The federal and provincial agriculture ministers need to be far bolder than their past five-year policies, say agriculture economists with Agri-Food Economic Systems Research.
“The risk is that the dialogue and ultimate agreement will be both too small in ambition and too safe in its scope”, says Al Mussell, co-author of the policy note.
So what do you expect of a camel created by committee?
“Another five years of modest change in (Growing Forward) policy and programming is unlikely to provide a stable base for industry growth; there are just too many big changes coming at us,” says Mussel.
Among them are “demographic trends in farms and food processing (that) will pressure program design, marked uncertainties (that) characterize markets and trade, and agriculture (that) will be impacted by, and can be a solutions provider for, climate change mitigation commitments,” the team says in a news release.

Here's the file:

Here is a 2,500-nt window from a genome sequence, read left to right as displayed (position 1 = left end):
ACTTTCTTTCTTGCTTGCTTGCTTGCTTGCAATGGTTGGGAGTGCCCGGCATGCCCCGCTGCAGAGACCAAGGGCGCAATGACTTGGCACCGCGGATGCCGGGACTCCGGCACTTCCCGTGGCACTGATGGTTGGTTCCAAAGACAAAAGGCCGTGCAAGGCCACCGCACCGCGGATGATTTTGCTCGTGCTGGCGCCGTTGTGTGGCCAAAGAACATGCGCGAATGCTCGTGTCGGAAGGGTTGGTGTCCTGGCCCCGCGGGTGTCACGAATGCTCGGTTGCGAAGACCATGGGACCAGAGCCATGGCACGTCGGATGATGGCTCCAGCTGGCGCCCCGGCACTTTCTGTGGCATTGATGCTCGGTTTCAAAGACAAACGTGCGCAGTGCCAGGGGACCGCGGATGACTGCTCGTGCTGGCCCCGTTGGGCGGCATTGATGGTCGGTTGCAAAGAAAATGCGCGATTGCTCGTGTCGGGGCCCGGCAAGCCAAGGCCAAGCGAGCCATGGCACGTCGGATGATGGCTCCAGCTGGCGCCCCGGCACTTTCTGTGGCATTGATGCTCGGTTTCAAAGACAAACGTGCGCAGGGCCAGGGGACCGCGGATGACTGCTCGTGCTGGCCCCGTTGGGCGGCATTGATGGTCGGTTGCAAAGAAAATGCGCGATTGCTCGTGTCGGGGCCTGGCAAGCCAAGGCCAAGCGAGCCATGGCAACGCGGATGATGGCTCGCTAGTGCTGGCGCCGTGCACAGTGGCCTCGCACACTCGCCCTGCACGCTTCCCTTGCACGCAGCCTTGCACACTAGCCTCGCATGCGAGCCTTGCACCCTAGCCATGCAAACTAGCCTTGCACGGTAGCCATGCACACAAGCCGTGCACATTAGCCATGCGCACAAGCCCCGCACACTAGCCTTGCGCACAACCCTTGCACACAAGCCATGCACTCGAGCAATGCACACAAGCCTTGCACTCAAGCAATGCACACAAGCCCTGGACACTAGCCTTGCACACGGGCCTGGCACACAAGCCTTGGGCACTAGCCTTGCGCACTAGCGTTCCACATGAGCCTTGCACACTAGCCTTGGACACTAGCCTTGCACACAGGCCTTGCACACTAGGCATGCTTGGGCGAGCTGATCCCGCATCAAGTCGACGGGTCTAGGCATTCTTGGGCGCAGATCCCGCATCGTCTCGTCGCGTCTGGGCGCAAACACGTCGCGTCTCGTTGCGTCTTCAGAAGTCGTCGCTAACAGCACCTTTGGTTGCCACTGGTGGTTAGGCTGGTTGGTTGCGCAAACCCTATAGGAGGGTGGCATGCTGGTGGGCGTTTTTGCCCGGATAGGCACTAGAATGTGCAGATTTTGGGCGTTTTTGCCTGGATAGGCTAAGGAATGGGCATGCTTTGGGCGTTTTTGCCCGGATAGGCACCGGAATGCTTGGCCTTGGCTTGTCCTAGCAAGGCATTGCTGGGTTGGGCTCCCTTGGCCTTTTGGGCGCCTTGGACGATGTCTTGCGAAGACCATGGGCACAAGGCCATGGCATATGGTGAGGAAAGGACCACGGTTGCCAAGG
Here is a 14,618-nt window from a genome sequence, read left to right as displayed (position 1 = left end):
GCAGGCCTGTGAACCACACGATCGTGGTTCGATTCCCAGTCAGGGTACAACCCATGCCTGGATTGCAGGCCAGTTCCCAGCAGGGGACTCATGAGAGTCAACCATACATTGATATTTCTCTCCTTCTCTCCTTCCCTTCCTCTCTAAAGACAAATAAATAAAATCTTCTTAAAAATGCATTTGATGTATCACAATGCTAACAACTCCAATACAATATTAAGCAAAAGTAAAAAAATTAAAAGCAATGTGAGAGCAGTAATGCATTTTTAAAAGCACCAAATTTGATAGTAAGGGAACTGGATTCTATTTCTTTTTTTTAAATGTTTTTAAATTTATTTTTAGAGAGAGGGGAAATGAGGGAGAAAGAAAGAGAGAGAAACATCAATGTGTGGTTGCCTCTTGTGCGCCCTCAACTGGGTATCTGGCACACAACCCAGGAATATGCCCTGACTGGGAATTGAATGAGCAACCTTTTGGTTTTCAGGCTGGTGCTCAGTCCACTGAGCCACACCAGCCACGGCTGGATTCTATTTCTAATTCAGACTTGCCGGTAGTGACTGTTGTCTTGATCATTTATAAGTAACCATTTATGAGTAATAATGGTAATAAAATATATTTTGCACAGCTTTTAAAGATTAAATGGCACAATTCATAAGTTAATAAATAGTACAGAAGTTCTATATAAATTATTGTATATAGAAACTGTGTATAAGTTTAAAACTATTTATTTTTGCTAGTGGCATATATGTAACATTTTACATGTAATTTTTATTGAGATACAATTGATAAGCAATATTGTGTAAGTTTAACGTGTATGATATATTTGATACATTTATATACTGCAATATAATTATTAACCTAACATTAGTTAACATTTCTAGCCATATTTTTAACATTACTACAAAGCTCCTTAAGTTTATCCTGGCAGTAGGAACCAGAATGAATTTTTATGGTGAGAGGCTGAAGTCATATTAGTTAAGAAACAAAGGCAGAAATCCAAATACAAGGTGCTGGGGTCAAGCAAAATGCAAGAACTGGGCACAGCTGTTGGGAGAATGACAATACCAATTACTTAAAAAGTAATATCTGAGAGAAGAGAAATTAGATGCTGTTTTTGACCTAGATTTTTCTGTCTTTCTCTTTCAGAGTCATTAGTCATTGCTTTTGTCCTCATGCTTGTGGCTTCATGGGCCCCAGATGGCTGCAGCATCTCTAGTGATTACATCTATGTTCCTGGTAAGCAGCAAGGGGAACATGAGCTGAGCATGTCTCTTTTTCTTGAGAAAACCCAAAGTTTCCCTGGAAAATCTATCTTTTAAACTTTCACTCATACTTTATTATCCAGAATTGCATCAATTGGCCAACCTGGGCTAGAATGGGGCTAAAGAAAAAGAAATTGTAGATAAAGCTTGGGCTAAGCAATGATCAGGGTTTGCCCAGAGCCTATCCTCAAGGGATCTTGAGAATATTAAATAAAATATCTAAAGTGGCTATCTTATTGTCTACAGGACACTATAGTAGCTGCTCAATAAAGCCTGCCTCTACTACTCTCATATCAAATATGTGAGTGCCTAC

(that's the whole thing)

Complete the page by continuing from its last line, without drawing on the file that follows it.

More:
Co-author Douglas Hedley, who retired after a career as a top federal agriculture department policy advisor, says “when federal and provincial governments are already underway with carbon tax or cap and trade initiatives, we cannot talk blithely about beneficial management practices and environmental farm plans.
“It will become increasingly difficult to avoid the reality of differential demands for business risk management programming.
“Moreover, the new policy framework will need to accommodate and prepare for new trade agreements, with an acknowledgment that these may not roll out exactly as anticipated, and that other measures may be required to stimulate growth,” he writes.
Another member of the team is Bob Seguin, who served as top policy advisor in the Ontario Ministry of Agriculture, Food and Rural Affairs and was chief executive for the now-defunct George Morris Centre.
It's too bad that their advice to ministers of agriculture was never made public.
Mussel was senior economist at the George Morris Centre.